Tough economic conditions, and the spiralling cost of living, has forced Chinese to turn their backs on decades of tradition of preference for male children. Even as China's one-child policy has produced a calamitous glut of men, the huge cost of raising a son has meant that for many families, daughters now make more economic sense. A government survey of almost 3,500 prospective parents in Shanghai showed that more than 15 per cent preferred a girl while only 12 per cent wanted a boy. While sons continue to be seen as more valuable in the countryside because they are seen to be traditionally responsible for taking care of parents in old age, the trend is being reversed in urban China, the Daily Telegraph reported today. The surge in cost of living in urban China has also helped diminish the appeal for the male child. Buying a new house for a newly married son is a ruinous expense in many cities, with property prices in China's major centres having soared by as much as 60 per cent between 2007 and 2008, and are expected to further rise by another 10 per cent this year, the report said. 32-year-old Yang Min, an expectant mother in Shanghai, made her preference for a girl child clear. "Although I prefer boys, there are endless things to worry about, such as finding him a good school, helping him get a good job, and buying a house and a car for him. It's just too much trouble," she rationalised.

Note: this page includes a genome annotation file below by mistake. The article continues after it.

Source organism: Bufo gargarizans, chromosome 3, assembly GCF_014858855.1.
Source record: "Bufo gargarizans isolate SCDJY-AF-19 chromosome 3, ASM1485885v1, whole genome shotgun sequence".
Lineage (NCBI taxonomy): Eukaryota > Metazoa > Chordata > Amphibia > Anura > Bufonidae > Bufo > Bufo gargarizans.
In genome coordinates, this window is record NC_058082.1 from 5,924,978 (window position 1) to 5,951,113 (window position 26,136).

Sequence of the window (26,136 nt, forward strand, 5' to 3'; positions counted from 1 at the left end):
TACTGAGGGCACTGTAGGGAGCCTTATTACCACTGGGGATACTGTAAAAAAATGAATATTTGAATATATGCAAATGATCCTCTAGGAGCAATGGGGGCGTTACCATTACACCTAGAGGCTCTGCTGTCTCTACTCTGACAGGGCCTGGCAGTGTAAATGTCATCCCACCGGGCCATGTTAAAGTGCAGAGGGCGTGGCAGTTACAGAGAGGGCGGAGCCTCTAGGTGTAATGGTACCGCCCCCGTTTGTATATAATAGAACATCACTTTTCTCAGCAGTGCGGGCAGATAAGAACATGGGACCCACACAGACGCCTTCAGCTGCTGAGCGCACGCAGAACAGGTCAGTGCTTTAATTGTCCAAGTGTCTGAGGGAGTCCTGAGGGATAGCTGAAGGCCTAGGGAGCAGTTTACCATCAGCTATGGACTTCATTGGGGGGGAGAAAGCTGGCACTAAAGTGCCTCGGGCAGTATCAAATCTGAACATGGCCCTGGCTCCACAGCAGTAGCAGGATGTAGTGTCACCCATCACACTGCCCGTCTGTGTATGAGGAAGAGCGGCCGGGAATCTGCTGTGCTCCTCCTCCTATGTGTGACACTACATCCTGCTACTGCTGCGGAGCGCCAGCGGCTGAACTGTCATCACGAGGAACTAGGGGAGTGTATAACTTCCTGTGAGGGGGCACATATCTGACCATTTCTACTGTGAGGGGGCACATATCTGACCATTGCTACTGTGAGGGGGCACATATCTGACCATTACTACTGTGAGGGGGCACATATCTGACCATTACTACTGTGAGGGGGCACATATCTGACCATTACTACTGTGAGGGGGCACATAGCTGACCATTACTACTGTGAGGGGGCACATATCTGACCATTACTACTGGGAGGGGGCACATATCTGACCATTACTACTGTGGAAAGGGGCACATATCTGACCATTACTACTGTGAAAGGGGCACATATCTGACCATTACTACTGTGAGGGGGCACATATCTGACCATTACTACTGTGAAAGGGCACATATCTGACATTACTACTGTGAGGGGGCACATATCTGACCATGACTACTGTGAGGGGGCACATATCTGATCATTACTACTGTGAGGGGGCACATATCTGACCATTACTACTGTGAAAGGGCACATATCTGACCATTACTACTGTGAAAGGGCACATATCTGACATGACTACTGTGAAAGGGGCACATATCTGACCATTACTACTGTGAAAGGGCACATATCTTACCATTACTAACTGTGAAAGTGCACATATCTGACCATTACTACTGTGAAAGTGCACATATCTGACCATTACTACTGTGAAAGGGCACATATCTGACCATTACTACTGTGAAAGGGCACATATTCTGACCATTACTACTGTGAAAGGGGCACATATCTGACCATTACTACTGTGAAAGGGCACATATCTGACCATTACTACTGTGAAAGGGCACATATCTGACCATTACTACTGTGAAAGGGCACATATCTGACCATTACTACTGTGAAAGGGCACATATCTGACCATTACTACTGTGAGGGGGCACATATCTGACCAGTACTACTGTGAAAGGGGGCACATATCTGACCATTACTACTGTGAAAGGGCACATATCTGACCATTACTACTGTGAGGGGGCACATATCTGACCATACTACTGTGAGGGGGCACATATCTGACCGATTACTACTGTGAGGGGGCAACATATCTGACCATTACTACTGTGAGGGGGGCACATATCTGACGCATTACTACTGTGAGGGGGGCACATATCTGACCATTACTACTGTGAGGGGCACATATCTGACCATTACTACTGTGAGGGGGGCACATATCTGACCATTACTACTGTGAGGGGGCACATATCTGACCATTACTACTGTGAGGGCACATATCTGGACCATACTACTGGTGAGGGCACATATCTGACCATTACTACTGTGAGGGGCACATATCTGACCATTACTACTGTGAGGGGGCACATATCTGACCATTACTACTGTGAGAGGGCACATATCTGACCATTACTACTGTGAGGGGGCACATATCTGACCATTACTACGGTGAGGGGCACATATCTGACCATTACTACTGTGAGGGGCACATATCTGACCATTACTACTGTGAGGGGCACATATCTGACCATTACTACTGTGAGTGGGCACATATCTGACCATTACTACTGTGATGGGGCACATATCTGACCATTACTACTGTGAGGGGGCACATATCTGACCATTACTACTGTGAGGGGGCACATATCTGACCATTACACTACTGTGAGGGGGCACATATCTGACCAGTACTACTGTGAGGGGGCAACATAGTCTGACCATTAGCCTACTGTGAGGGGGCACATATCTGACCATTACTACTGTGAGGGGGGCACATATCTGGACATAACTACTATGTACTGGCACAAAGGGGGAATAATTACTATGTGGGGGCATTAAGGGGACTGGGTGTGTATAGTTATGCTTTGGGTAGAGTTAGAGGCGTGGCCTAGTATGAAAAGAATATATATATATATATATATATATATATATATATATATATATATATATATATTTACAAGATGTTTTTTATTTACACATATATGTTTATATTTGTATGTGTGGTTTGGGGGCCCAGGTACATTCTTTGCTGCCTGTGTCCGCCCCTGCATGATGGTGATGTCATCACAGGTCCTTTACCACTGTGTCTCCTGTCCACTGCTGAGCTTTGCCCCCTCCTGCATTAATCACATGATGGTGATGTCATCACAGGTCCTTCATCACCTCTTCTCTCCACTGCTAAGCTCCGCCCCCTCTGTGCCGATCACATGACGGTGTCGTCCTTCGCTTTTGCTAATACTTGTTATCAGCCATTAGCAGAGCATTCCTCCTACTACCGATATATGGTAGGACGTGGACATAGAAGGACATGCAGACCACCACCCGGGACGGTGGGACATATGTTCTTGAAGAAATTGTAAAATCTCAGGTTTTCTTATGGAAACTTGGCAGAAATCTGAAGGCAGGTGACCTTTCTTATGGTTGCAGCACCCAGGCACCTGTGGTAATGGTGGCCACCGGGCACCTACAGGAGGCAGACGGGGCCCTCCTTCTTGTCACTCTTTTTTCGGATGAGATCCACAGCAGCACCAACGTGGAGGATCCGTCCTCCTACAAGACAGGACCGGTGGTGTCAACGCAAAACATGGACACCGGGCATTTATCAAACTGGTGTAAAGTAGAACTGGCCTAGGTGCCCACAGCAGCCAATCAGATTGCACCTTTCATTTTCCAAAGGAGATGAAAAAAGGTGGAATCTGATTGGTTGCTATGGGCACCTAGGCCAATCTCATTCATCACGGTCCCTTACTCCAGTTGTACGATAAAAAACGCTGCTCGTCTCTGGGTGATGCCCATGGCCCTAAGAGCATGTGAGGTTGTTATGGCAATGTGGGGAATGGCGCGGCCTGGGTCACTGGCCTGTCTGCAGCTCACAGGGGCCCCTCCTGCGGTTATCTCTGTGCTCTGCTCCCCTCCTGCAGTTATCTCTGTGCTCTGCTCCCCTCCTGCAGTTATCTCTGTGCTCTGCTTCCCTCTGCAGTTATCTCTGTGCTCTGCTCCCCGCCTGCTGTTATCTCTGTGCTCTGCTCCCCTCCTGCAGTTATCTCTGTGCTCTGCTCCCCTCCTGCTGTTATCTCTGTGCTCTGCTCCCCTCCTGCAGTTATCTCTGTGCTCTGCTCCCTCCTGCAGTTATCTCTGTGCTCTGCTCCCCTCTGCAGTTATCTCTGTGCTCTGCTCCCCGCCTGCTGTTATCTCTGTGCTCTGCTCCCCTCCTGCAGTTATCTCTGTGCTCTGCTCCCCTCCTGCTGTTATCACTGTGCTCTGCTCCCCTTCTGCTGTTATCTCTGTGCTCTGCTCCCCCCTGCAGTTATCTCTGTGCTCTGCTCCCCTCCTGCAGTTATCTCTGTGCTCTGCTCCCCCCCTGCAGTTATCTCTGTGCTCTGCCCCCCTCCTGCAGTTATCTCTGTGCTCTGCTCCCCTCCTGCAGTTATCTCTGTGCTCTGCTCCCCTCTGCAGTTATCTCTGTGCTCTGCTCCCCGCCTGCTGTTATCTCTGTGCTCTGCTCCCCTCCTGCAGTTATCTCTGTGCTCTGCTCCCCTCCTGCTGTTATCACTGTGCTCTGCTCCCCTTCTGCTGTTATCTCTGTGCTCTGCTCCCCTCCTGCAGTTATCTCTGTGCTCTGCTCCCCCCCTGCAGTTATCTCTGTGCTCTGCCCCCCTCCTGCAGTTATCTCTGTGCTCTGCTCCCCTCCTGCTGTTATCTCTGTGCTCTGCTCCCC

Zheng Zizhen, the director of the Institute of Sociology and Population at the Guangdong Academy of Social Science, pointed out that families in areas such as Guangdong, which was one of the first regions on the path of modernisation in the Communist nation, have seen more pragmatic approach towards dowries and house purchases. "As China develops, traditional practices will eventually fade away," he said. "When that happens, there will be a preference for daughters generally because it is the women that stand by the bed and care for you in old age, not the men," he underlined.